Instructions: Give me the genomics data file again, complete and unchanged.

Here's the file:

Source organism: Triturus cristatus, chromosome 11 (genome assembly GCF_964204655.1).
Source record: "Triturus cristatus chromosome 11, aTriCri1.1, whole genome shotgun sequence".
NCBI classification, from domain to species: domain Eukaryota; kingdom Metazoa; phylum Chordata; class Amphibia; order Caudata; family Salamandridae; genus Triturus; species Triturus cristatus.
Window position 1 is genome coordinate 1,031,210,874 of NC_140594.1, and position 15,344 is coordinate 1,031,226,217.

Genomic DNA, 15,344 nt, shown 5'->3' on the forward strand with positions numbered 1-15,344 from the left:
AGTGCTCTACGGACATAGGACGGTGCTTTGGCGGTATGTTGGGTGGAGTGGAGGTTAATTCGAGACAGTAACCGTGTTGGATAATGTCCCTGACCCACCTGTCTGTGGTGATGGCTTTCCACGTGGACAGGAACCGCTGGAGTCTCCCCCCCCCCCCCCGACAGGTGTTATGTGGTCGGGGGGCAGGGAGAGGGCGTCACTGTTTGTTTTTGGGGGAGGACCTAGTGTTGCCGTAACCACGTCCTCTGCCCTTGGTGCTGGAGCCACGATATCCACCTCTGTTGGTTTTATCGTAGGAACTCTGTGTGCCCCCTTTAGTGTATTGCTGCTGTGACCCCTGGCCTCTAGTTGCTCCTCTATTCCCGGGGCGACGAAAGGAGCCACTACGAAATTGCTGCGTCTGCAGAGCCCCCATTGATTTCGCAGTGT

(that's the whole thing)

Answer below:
Source organism: Triturus cristatus, chromosome 11 (genome assembly GCF_964204655.1).
Source record: "Triturus cristatus chromosome 11, aTriCri1.1, whole genome shotgun sequence".
NCBI classification, from domain to species: domain Eukaryota; kingdom Metazoa; phylum Chordata; class Amphibia; order Caudata; family Salamandridae; genus Triturus; species Triturus cristatus.
Window position 1 is genome coordinate 1,031,210,874 of NC_140594.1, and position 15,344 is coordinate 1,031,226,217.

Genomic DNA, 15,344 nt, shown 5'->3' on the forward strand with positions numbered 1-15,344 from the left:
AGTGCTCTACGGACATAGGACGGTGCTTTGGCGGTATGTTGGGTGGAGTGGAGGTTAATTCGAGACAGTAACCGTGTTGGATAATGTCCCTGACCCACCTGTCTGTGGTGATGGCTTTCCACGTGGACAGGAACCGCTGGAGTCTCCCCCCCCCCCCCCGACAGGTGTTATGTGGTCGGGGGGCAGGGAGAGGGCGTCACTGTTTGTTTTTGGGGGAGGACCTAGTGTTGCCGTAACCACGTCCTCTGCCCTTGGTGCTGGAGCCACGATATCCACCTCTGTTGGTTTTATCGTAGGAACTCTGTGTGCCCCCTTTAGTGTATTGCTGCTGTGACCCCTGGCCTCTAGTTGCTCCTCTATTCCCGGGGCGACGAAAGGAGCCACTACGAAATTGCTGCGTCTGCAGAGCCCCCATTGATTTCGCAGTGT